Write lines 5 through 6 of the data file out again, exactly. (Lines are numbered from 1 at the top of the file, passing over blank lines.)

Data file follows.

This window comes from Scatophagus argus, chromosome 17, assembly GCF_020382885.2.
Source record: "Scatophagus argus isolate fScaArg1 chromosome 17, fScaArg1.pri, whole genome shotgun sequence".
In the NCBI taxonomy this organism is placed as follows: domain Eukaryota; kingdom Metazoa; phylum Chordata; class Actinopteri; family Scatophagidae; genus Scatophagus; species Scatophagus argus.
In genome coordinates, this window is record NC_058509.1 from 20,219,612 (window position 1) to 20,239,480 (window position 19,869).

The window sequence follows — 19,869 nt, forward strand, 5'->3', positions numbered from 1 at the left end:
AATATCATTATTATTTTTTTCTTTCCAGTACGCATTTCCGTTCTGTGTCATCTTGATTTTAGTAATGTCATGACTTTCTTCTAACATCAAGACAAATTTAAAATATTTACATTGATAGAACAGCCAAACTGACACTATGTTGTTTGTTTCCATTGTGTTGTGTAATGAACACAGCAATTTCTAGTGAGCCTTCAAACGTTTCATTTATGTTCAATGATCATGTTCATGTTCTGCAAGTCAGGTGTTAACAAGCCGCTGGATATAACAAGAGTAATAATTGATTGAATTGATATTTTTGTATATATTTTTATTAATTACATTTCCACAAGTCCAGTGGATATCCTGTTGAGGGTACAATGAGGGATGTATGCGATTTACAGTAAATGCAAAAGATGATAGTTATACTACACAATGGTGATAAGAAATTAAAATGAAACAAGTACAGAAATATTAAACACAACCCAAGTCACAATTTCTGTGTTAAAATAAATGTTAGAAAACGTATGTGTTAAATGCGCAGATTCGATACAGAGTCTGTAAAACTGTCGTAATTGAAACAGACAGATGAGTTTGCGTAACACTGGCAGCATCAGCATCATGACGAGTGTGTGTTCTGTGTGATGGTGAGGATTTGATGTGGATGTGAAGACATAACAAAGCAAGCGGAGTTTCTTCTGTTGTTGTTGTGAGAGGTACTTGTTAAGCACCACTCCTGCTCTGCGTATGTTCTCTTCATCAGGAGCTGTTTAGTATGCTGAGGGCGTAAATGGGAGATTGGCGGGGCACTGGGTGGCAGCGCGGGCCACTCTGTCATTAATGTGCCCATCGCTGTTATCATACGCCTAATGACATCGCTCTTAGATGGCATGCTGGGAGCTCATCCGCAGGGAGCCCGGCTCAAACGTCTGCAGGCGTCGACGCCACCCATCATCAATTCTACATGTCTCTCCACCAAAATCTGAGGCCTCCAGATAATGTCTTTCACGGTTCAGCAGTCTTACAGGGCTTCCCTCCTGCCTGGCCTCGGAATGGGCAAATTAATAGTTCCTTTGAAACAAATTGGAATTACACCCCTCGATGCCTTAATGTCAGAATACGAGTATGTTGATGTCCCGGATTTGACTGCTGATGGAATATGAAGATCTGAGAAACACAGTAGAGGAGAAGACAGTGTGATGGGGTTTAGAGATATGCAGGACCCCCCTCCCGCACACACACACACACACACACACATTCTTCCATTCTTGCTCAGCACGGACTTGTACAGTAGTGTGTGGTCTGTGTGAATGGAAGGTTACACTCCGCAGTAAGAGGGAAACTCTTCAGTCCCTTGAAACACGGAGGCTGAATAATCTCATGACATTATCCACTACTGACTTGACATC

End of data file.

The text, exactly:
The window sequence follows — 19,869 nt, forward strand, 5'->3', positions numbered from 1 at the left end:
AATATCATTATTATTTTTTTCTTTCCAGTACGCATTTCCGTTCTGTGTCATCTTGATTTTAGTAATGTCATGACTTTCTTCTAACATCAAGACAAATTTAAAATATTTACATTGATAGAACAGCCAAACTGACACTATGTTGTTTGTTTCCATTGTGTTGTGTAATGAACACAGCAATTTCTAGTGAGCCTTCAAACGTTTCATTTATGTTCAATGATCATGTTCATGTTCTGCAAGTCAGGTGTTAACAAGCCGCTGGATATAACAAGAGTAATAATTGATTGAATTGATATTTTTGTATATATTTTTATTAATTACATTTCCACAAGTCCAGTGGATATCCTGTTGAGGGTACAATGAGGGATGTATGCGATTTACAGTAAATGCAAAAGATGATAGTTATACTACACAATGGTGATAAGAAATTAAAATGAAACAAGTACAGAAATATTAAACACAACCCAAGTCACAATTTCTGTGTTAAAATAAATGTTAGAAAACGTATGTGTTAAATGCGCAGATTCGATACAGAGTCTGTAAAACTGTCGTAATTGAAACAGACAGATGAGTTTGCGTAACACTGGCAGCATCAGCATCATGACGAGTGTGTGTTCTGTGTGATGGTGAGGATTTGATGTGGATGTGAAGACATAACAAAGCAAGCGGAGTTTCTTCTGTTGTTGTTGTGAGAGGTACTTGTTAAGCACCACTCCTGCTCTGCGTATGTTCTCTTCATCAGGAGCTGTTTAGTATGCTGAGGGCGTAAATGGGAGATTGGCGGGGCACTGGGTGGCAGCGCGGGCCACTCTGTCATTAATGTGCCCATCGCTGTTATCATACGCCTAATGACATCGCTCTTAGATGGCATGCTGGGAGCTCATCCGCAGGGAGCCCGGCTCAAACGTCTGCAGGCGTCGACGCCACCCATCATCAATTCTACATGTCTCTCCACCAAAATCTGAGGCCTCCAGATAATGTCTTTCACGGTTCAGCAGTCTTACAGGGCTTCCCTCCTGCCTGGCCTCGGAATGGGCAAATTAATAGTTCCTTTGAAACAAATTGGAATTACACCCCTCGATGCCTTAATGTCAGAATACGAGTATGTTGATGTCCCGGATTTGACTGCTGATGGAATATGAAGATCTGAGAAACACAGTAGAGGAGAAGACAGTGTGATGGGGTTTAGAGATATGCAGGACCCCCCTCCCGCACACACACACACACACACACACATTCTTCCATTCTTGCTCAGCACGGACTTGTACAGTAGTGTGTGGTCTGTGTGAATGGAAGGTTACACTCCGCAGTAAGAGGGAAACTCTTCAGTCCCTTGAAACACGGAGGCTGAATAATCTCATGACATTATCCACTACTGACTTGACATC